The last post provided some introduction into calling an external service, namely Amazon, and spend some thoughts on the infrastructure questions. It left off with some decisions:
- I’m going to make REST calls, as they are more flexible than SOAP calls.
- I’ll make the calls to Amazon from the client.
It’s important to note that these decisions depend to a very high degree on the particular service I’m calling. Amazon offering a policy file, the structure of the API allowing to keep the secrets on my server, the fact that Amazon actually offers REST calls in the first place. Any other service might need a completely different approach. (That’s what the last post covered.)
As a reminder, here is the relevant image:
So how about actually implementing that?
The Server Part
The server has to build and sign the URL for the Amazon call. Implementing that is straight forward. The AmazonApi class maintains the Amazon configuration in the appSettings.config:
The BuildItemSearchRequestUrl method first calls a method to prepare the query parameters, then another method to build a respective URL:
The called methods are equally simple. BuildRequestParams translates the typed query parameters into a dictionary, adding some other necessary parameters along the way. The parameter names can be found in the developer guide:
In order to build the URL I need the SignedRequestHelper class, extracted from Amazon’s REST sample:
This method is made available to the client via a WCF service, but I’ll leave that one out, its straight forward and boilerplate enough.
Calling Amazon from the Client
On the SL client we have a two step process: First, call the server with the filter criteria, and get the prepared URL. Second, make the call to Amazon, using the URL. The first call is no different than any other call to my own server application, no need to elaborate on that. The second one uses the WebClient class to make the REST call:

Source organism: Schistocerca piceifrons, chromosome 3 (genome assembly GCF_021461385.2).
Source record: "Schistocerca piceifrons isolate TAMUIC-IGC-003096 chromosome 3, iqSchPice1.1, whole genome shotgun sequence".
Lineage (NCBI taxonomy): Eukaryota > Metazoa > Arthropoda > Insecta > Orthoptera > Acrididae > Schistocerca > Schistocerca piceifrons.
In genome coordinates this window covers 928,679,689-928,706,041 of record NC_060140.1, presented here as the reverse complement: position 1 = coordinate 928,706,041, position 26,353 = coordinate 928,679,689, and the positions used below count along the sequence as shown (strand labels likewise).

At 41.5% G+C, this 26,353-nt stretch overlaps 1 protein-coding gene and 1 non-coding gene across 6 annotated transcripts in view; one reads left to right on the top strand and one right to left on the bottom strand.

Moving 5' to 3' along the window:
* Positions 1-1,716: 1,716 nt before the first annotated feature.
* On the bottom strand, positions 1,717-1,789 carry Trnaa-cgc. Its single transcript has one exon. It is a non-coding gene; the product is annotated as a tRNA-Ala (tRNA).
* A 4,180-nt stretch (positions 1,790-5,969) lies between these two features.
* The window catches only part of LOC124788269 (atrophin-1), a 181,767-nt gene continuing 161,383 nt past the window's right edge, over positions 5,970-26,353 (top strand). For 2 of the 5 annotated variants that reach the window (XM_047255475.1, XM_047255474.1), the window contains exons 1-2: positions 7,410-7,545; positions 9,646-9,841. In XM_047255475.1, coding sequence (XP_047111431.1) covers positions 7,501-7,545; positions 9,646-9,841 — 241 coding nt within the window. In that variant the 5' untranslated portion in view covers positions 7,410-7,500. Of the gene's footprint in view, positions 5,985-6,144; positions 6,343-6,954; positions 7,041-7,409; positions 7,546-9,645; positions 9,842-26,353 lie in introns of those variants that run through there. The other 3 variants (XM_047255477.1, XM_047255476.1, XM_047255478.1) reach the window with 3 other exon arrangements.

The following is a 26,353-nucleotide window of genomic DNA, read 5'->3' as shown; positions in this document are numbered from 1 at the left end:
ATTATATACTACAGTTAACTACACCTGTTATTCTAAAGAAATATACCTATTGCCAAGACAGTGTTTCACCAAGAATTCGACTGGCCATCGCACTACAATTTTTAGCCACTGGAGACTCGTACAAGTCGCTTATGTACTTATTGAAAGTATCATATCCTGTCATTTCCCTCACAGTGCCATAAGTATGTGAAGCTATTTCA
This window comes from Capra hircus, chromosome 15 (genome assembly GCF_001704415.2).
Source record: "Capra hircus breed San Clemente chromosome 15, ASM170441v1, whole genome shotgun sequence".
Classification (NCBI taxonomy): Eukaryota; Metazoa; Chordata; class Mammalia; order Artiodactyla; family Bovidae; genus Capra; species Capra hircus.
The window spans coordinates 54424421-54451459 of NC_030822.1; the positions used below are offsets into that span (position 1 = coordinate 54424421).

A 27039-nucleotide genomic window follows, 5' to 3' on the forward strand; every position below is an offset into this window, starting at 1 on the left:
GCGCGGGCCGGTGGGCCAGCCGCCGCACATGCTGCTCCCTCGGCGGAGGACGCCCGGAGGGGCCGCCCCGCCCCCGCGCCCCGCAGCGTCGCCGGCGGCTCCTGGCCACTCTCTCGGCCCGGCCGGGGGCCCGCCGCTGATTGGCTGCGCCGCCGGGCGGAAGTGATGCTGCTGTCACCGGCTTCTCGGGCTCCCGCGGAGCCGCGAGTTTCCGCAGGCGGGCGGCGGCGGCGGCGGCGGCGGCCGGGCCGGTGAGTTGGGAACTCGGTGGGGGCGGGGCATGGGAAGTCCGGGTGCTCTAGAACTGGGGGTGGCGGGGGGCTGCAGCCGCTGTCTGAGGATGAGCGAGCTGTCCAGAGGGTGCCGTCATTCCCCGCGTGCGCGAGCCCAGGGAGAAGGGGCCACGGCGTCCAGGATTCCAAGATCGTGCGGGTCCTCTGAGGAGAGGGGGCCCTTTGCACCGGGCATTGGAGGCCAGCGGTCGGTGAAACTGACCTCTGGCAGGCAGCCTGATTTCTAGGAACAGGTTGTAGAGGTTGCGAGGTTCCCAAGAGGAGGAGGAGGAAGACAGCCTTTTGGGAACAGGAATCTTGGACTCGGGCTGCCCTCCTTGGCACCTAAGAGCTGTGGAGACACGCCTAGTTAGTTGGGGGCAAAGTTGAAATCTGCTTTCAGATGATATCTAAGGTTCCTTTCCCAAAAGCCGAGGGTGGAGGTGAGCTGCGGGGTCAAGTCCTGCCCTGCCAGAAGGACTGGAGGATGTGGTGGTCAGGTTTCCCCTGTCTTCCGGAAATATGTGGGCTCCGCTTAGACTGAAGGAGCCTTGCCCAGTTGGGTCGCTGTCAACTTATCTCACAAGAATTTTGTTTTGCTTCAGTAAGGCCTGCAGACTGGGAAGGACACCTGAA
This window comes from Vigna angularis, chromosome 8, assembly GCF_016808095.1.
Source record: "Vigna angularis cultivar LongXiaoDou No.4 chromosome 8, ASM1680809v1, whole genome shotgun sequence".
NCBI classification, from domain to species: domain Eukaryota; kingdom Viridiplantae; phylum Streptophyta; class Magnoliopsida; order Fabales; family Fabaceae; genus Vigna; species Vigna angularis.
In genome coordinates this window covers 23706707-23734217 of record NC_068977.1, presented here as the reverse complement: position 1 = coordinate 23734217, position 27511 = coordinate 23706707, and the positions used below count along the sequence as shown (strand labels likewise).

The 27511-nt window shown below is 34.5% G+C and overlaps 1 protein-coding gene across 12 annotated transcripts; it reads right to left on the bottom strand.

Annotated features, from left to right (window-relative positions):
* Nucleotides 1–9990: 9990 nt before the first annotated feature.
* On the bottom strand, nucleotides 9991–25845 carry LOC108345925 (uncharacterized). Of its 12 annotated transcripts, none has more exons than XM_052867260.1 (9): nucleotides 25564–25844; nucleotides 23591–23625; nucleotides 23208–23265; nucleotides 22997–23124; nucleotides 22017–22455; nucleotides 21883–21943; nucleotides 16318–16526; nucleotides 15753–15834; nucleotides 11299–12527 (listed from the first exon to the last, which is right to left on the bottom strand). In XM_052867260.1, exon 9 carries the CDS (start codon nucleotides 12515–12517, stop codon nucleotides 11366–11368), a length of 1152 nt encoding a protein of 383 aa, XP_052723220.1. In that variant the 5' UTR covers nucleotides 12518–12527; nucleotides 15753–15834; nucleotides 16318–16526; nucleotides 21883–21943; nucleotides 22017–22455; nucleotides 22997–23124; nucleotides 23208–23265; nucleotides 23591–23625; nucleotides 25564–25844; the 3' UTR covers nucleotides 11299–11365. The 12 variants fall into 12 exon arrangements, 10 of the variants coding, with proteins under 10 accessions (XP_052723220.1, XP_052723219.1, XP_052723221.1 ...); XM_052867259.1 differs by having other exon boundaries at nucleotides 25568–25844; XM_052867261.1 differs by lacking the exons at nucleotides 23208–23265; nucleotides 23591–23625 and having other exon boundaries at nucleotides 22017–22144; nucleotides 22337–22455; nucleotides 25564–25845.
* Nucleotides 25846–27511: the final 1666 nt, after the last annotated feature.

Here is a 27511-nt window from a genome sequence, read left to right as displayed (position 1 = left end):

The ParseItemSearchResponse translates the XML into a respective object structure. Boilerplate, boring, and kind of longish if you do it manually.
View Model Stuff
Now that the details are in place, I “only” need to wire them into the UI.
The calls from the SL client to its housing server application are straight forward. First, call the server with the filter criteria, and get the prepared URL. Second, make the call to Amazon, using the URL. First the bookkeeping:
The BuildItemSearchRequestUrlCall class encapsulates the calls to the BuildItemSearchRequestUrl service operation shown earlier, AmazonClientApi does the same for Amazon and is also shown above.
Now the actual implementation, kind of leapfrogging from one method to the next by way of asynchronous events and lambdas I pass in for that purpose:
That should get the first 10 results from Amazon – and the proof that I can actually make the call:
The ShowAmazonResponseErrors simply iterates over the returned error collection and shows a respective message box. Amazon will return an error if it couldn’t find anything:
I have now solved the basic technical demands, yet the user may be a little more demanding, since…